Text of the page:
Don’t know if it was my skin-crawling malaria dreams or the head traumas that caused me to come back from Vietnam so scared and reckless, fierce, coldblooded, brokenhearted, outraged and shamed. Advancing heel-to-toe trying to keep my balance while suspended above my memory’s gaping chasms, I’d watch flickering smeared snapshots of the peach-faced, hollow-eyed boys passing in and out of my platoon.
“Jesus was the child of God and a woman. Man had nothing to do with it.” —Sojourner TruthDuring last year’s Women’s March in Bend, the weather was fit for neither man nor beast. Still at least 3,000 people, including Trisha and myself, braved the wind, sleet and snow in order to petition for redress and that was encouraging.
A while back when I read our esteemed editor complaining about getting a $4,800 property tax bill to go with his downtown Boonville commercial acre assessed at $431,000. I remember when $431,000 was a mighty impressive sum of money in little old Anderson Valley. Then I remembered how for three decades young, first-time homebuyers have been, along with public school children, getting screwed by California’s Prop 13 and, taking into account our editor’s vintage, I appreciated the irony.
Muck Rack makes it simple to find people, tweets, or articles that mention any name, keyword, company, hashtag etc. We've compiled this guide to help you make the most of your search.
Selecting a term
Start searching tweets, articles from media outlets, articles mentioned in tweets, journalists'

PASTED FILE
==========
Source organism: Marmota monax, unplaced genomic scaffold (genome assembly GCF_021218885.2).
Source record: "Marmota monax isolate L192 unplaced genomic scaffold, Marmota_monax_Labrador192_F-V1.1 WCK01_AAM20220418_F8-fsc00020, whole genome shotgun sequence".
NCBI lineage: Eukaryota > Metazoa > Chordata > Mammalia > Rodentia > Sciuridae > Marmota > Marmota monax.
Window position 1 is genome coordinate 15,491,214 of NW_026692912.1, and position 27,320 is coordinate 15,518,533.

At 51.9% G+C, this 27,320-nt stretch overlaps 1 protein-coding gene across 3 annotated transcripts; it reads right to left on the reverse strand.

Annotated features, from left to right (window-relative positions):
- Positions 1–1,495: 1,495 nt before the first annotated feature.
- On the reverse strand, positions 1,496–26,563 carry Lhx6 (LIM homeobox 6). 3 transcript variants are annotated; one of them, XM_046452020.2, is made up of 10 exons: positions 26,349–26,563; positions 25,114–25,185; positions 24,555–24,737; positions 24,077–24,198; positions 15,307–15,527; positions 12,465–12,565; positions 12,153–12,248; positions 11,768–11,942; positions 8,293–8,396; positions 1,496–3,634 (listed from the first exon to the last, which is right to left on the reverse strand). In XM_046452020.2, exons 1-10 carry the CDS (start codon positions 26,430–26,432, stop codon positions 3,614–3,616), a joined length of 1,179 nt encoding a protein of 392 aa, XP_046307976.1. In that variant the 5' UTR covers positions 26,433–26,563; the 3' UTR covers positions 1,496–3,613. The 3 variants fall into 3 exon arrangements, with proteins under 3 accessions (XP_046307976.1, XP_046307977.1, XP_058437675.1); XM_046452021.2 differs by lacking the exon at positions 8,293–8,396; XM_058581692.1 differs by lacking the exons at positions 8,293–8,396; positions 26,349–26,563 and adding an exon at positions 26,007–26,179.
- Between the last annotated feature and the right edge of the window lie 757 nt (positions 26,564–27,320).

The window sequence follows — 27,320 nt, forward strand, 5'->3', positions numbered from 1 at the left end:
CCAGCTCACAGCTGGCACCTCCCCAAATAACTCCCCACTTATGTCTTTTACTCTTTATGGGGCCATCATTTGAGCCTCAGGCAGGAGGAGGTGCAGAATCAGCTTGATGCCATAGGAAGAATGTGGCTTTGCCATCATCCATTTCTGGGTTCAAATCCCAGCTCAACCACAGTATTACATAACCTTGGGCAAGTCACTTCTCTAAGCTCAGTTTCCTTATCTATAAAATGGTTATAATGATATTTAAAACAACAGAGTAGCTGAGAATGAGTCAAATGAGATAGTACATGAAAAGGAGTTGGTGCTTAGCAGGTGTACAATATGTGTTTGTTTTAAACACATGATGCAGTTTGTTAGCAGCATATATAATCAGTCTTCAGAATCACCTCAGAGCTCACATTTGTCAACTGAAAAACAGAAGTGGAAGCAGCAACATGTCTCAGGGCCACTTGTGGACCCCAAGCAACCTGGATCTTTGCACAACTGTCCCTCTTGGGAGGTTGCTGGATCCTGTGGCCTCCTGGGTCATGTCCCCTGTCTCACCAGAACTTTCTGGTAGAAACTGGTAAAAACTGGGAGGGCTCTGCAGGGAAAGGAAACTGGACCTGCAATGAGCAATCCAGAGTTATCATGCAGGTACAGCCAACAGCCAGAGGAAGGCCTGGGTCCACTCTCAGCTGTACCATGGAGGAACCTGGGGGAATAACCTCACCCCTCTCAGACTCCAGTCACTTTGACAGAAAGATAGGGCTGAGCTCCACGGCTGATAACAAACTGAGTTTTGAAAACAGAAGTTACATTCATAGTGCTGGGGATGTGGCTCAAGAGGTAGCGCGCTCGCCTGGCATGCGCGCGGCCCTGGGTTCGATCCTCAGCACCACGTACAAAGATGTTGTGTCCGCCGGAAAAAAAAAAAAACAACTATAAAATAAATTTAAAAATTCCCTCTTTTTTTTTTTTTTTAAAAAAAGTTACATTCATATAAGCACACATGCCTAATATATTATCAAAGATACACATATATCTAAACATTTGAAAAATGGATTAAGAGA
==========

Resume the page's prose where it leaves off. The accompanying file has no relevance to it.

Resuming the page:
names, titles and bios with some suggested searches:
Companies or Topics (e.g. iPhone, Microsoft)
Phrases (e.g. "cloud computing") — use quotes to keep the terms together
Twitter handles (e.g. @username) — returns those who have mentioned or replied to
Names (e.g. "David Pogue")
Hashtags (e.g. #sxsw, #london2012)
Bio details (e.g. vegan, Olympics, father)
Muck Rack's Advanced Search allows for many boolean operators.
Find results that mention multiple specified terms, use AND or
+. For example, ensure each result contains both Elon Musk and Mark Zuckerberg by
searching Musk AND Zuckerberg or Musk + Zuckerberg.
Use the operators OR or , to broaden your search when you'd like either of
multiple terms to appear in results. (This is the default behavior of our search when no operators
are used). For example, results will contain either cake or cookie by searching cake OR cookie or cake,cookie
Use NOT or - to subtract results from your search. For
example, searching Disney will yield results about the Walt Disney Company as well as Walt Disney
World Resort. To exclude mentions of Disney World, search for Disney -World or Disney
When using one of these operators with a phrase, enclose it in quotation marks. For example, you can
find results about smartphones excluding Apple's iPhone 4S by searching smartphone -"iPhone
Exact case matching or punctuation
If you're searching for a brand name or keyword that relies on specific punctuation marks or capitalization, you can
find results that match your exact query by adding matchcase: before the keyword you're searching for, like matchcase:E*TRADE .
Use parentheses to separate multiple
boolean phrases. For example, to find journalists talking about having fun in Disney World or
Disneyland, search for ("disney world" OR disneyland) AND fun.
An asterisk can be used to search for any variation of a root word truncated by the asterisk. For example, searching for admin* will return results for administrator, administration, administer, administered, etc.
A near operator is an AND operator where you can control the distance between the words. You can vary the distance the near operation uses by adding a forward slash and number (between 0-99) such as strawberries NEAR/10 "whipped cream", which means the strawberries must exist within 10 words of "whipped cream".